September 30, 2014
Many people think Barack Obama is a Narcissist.
Could Obama’s possible Narcissism be interlaced with a Machiavellian style love affair with his ideology?
The greatest source of Machiavelli’s reputation is, of course, The Prince (1532). The main theme of this short book is that all means may be resorted to for the establishment and preservation of authority — the end justifies the means (italics added)– and that the worst and most treacherous acts of the ruler are justified by the wickedness and treachery of the governed. LINK
Hmm…WHERE have we heard or seen the words….”the end justifies the means”? Ahhh…yes, in “Rules for Radicals” by Saul Alinsky.
“The third rule of ethics of means and ends is that in war the end justifies almost any means….” p.29 Link
But, I digress.
Excerpt from above link:
When things are going well, it’s all photo-op smiles, hearty handshakes.
According to the Oxford English Dictionary, Machiavellianism is “the employment of cunning and duplicity in statecraft or general conduct,” it of course getting its derivation from the Italian diplomat, writer and philosopher Niccolo Machiavelli. In modern psychological parlance, it refers to a duplicitous interpersonal style couple with a pragmatic and narcissistic moral framework.
Some have incorrectly assumed that given their ability to manipulate the crap out of just about anybody, Machiavellian leaders have a relatively high level of intelligence. In fact, many Machiavellian leaders themselves believe this. Not only does research show this isn’t the case at all in regards to IQ, it also shows that folks with more Machiavellian tendencies seem to have lower levels of EQ (emotional intelligence) as well.
Short version of the above: These guys aren’t as smart as they think they are, and probably aren’t as smart as you think they are. Also, they may suck at certain people skills.
Excerpt from above link:
The Machiavellian Personality
In the early 1970s, psychologist Richard Christie and his colleagues identified a distinct personality style that is characterized by manipulativeness, cynicism about human nature, and shrewdness in interpersonal behavior. Named after the
sixteenth-century political philosopher and Italian Prince Machiavelli, this personality style is very nearly synonymous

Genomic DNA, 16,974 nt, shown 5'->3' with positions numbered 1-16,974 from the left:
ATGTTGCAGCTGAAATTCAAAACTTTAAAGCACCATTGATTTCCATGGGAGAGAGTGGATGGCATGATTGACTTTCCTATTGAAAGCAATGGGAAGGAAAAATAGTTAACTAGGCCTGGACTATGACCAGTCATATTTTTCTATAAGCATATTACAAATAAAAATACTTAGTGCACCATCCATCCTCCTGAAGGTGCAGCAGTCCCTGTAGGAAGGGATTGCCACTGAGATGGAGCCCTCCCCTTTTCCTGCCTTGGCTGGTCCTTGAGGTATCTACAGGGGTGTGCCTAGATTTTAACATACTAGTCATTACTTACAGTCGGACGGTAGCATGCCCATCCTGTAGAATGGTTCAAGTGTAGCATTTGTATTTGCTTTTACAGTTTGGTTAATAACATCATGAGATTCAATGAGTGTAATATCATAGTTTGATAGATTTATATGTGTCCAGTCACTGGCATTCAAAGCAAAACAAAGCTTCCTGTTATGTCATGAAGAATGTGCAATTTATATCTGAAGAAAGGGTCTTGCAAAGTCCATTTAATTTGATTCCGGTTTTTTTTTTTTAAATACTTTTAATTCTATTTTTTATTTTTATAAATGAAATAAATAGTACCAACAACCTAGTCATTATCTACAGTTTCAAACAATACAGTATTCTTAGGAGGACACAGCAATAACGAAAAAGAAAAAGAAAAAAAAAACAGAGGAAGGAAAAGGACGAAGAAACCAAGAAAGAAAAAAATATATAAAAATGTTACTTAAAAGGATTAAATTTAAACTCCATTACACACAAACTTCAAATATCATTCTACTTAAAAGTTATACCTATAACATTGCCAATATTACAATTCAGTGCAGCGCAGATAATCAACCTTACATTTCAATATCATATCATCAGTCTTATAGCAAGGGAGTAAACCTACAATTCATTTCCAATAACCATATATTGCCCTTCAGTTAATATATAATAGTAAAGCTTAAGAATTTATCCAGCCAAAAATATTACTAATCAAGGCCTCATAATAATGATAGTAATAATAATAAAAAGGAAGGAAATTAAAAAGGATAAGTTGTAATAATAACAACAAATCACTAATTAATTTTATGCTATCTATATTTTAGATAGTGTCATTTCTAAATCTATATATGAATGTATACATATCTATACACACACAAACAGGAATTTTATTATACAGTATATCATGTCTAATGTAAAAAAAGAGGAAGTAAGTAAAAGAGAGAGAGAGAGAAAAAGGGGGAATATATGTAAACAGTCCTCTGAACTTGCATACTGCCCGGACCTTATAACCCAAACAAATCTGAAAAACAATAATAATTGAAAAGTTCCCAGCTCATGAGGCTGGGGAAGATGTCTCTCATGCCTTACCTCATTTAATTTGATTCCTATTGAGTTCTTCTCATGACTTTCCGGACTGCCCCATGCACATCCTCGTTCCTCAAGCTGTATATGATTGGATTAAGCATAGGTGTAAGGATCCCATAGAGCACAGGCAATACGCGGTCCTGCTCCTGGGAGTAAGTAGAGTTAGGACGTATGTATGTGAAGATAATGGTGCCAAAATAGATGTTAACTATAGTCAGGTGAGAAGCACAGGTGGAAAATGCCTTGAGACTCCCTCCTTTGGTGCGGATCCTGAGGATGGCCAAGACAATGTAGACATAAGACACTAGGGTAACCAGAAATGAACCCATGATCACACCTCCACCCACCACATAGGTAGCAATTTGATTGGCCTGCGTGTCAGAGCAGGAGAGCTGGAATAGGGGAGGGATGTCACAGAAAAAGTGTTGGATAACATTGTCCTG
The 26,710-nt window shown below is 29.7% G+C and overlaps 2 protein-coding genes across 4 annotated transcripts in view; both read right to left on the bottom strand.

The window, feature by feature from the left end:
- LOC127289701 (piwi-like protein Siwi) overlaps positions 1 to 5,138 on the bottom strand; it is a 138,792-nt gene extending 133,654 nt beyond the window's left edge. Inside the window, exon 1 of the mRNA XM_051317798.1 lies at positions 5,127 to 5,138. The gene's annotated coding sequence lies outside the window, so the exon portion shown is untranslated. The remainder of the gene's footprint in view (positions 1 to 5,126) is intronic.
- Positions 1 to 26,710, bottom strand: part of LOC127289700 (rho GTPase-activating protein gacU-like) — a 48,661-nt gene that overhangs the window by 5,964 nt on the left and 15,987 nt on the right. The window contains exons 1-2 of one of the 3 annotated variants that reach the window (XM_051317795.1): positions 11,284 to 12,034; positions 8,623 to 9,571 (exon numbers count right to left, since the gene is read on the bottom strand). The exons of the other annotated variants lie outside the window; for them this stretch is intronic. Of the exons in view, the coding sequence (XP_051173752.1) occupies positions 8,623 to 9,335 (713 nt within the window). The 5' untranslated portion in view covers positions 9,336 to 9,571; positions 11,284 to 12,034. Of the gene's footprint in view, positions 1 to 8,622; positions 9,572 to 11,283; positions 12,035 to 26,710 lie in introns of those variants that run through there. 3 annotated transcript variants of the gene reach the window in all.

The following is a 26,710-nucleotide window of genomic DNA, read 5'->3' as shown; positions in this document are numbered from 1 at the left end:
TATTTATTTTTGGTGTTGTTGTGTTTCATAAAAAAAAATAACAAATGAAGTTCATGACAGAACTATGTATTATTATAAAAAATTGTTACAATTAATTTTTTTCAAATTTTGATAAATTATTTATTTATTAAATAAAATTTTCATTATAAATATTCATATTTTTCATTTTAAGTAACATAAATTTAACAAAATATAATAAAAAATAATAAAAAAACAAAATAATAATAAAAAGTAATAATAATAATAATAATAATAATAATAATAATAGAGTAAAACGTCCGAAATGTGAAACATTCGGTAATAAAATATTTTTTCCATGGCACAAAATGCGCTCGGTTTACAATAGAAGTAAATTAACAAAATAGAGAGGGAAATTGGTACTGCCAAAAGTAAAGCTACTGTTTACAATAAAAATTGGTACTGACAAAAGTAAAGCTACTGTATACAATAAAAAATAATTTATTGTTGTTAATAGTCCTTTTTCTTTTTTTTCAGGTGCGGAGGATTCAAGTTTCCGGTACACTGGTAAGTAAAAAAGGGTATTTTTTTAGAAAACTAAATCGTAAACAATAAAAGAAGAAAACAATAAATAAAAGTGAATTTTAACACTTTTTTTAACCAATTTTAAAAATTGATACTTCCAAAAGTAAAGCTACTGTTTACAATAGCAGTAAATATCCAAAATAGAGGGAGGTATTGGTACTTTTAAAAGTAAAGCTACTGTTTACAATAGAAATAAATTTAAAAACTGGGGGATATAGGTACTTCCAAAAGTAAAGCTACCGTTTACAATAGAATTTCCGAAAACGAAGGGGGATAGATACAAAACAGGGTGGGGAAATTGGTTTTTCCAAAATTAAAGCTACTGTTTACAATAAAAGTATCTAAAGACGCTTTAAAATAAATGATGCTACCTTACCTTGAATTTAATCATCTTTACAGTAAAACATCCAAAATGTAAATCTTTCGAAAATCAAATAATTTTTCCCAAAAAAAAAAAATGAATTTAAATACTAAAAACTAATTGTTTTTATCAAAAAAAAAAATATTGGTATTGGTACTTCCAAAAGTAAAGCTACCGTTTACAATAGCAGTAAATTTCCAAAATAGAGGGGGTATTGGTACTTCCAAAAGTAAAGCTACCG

with being a manipulator. Machiavellian personalities are committed to the proposition that a desired end justifies virtually
any means. Machiavellianism is defined as a manipulative strategy of social interaction and personality style that
uses other people as tools of personal gain.
Machiavellianism derives from the views of Prince Machiavelli that a ruler is not bound by traditional ethical norms.
A prince, therefore, should only be concerned with power and be bound only by rules that would lead to success. Prince
Machiavelli deduced these rules from the political practices of his time:
• Never show humility; it is more effective to show arrogance when dealing with others.
• Morality and ethics are for the weak; powerful people should feel free to lie, cheat, and deceive whenever it suits
• It is better to be feared than loved.
High machs (Machiavellists) tend to constitute a distinctive type. They tend to be charming, confident, and glib; but they also are arrogant, calculating, and cynical, prone to manipulate and exploit. In the context of laboratory experiment games, high
machs display a keen and opportunistic sense of timing, and they appear to capitalize especially in situations that contain
ambiguity regarding the rules.”
This looks like a mixture of Narcissism and Antisocials. Now lets take a look at some of the 48 laws.
Conceal your Intentions
Keep people off-balance and in the dark by never revealing the purpose behind your actions. If they have no clue what you are up to, they cannot prepare a defense. Guide them far enough down the wrong path, envelope them in enough smoke, and by the time they realize your intentions, it will be too late.
Get others to do the Work for you, but Always Take the Credit
Use the wisdom, knowledge, and legwork of other people to further your own cause. Not only will such assistance save you valuable time and energy, it will give you a godlike aura of efficiency and speed. In the end your helpers will be forgotten and you will be remembered. Never do yourself what others can do for you.
Excerpt from above link:
The dark triad is a group of three personality traits: narcissism, Machiavellianism and psychopathy. The use of the term “dark” reflects the perception that these traits have interpersonally aversive qualities:
Narcissism is characterised by grandiosity, pride, egotism, and a lack of empathy.
Machiavellianism is characterised by manipulation and exploitation of others, a cynical disregard for morality, and a focus on self-interest and deception.
Psychopathy is characterised by enduring antisocial behaviour, impulsivity, selfishness, callousness, and remorselessness.
The dark triad may refer to these traits at only a subclinical level.[clarification needed]
All three traits have been associated with a callous-manipulative interpersonal style. Jakobwitz and Egan carried out a factor analysis and found agreeableness strongly dissociated with these traits, and other factors, such as neuroticism and a lack of conscientiousness, associated with some traits.
However, it has been suggested that agreeableness is not relevant to the core of the dark triad, and that instead the common variance is accounted for by callousness and manipulation.